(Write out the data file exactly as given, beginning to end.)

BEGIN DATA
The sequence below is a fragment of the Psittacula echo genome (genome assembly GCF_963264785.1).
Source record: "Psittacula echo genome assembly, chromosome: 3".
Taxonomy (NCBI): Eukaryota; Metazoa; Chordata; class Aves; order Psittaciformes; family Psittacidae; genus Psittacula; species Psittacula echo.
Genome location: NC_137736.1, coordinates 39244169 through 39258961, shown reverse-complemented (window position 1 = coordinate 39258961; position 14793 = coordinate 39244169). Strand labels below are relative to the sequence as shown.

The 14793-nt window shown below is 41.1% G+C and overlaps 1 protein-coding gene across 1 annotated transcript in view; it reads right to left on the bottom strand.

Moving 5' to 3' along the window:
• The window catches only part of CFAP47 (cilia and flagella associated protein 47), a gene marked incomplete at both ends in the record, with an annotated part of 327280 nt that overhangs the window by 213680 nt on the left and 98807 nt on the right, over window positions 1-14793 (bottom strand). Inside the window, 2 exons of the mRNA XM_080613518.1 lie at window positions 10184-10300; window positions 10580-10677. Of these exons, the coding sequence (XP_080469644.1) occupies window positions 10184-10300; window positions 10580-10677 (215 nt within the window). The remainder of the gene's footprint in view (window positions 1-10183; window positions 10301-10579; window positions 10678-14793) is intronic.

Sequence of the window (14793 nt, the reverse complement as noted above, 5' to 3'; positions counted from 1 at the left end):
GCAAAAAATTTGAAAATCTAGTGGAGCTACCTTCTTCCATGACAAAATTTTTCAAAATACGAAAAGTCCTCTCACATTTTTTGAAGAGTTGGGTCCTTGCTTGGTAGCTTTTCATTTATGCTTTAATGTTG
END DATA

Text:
The sequence below is a fragment of the Psittacula echo genome (genome assembly GCF_963264785.1).
Source record: "Psittacula echo genome assembly, chromosome: 3".
Taxonomy (NCBI): Eukaryota; Metazoa; Chordata; class Aves; order Psittaciformes; family Psittacidae; genus Psittacula; species Psittacula echo.
Genome location: NC_137736.1, coordinates 39244169 through 39258961, shown reverse-complemented (window position 1 = coordinate 39258961; position 14793 = coordinate 39244169). Strand labels below are relative to the sequence as shown.

The 14793-nt window shown below is 41.1% G+C and overlaps 1 protein-coding gene across 1 annotated transcript in view; it reads right to left on the bottom strand.

Moving 5' to 3' along the window:
• The window catches only part of CFAP47 (cilia and flagella associated protein 47), a gene marked incomplete at both ends in the record, with an annotated part of 327280 nt that overhangs the window by 213680 nt on the left and 98807 nt on the right, over window positions 1-14793 (bottom strand). Inside the window, 2 exons of the mRNA XM_080613518.1 lie at window positions 10184-10300; window positions 10580-10677. Of these exons, the coding sequence (XP_080469644.1) occupies window positions 10184-10300; window positions 10580-10677 (215 nt within the window). The remainder of the gene's footprint in view (window positions 1-10183; window positions 10301-10579; window positions 10678-14793) is intronic.

Sequence of the window (14793 nt, the reverse complement as noted above, 5' to 3'; positions counted from 1 at the left end):
GCAAAAAATTTGAAAATCTAGTGGAGCTACCTTCTTCCATGACAAAATTTTTCAAAATACGAAAAGTCCTCTCACATTTTTTGAAGAGTTGGGTCCTTGCTTGGTAGCTTTTCATTTATGCTTTAATGTTG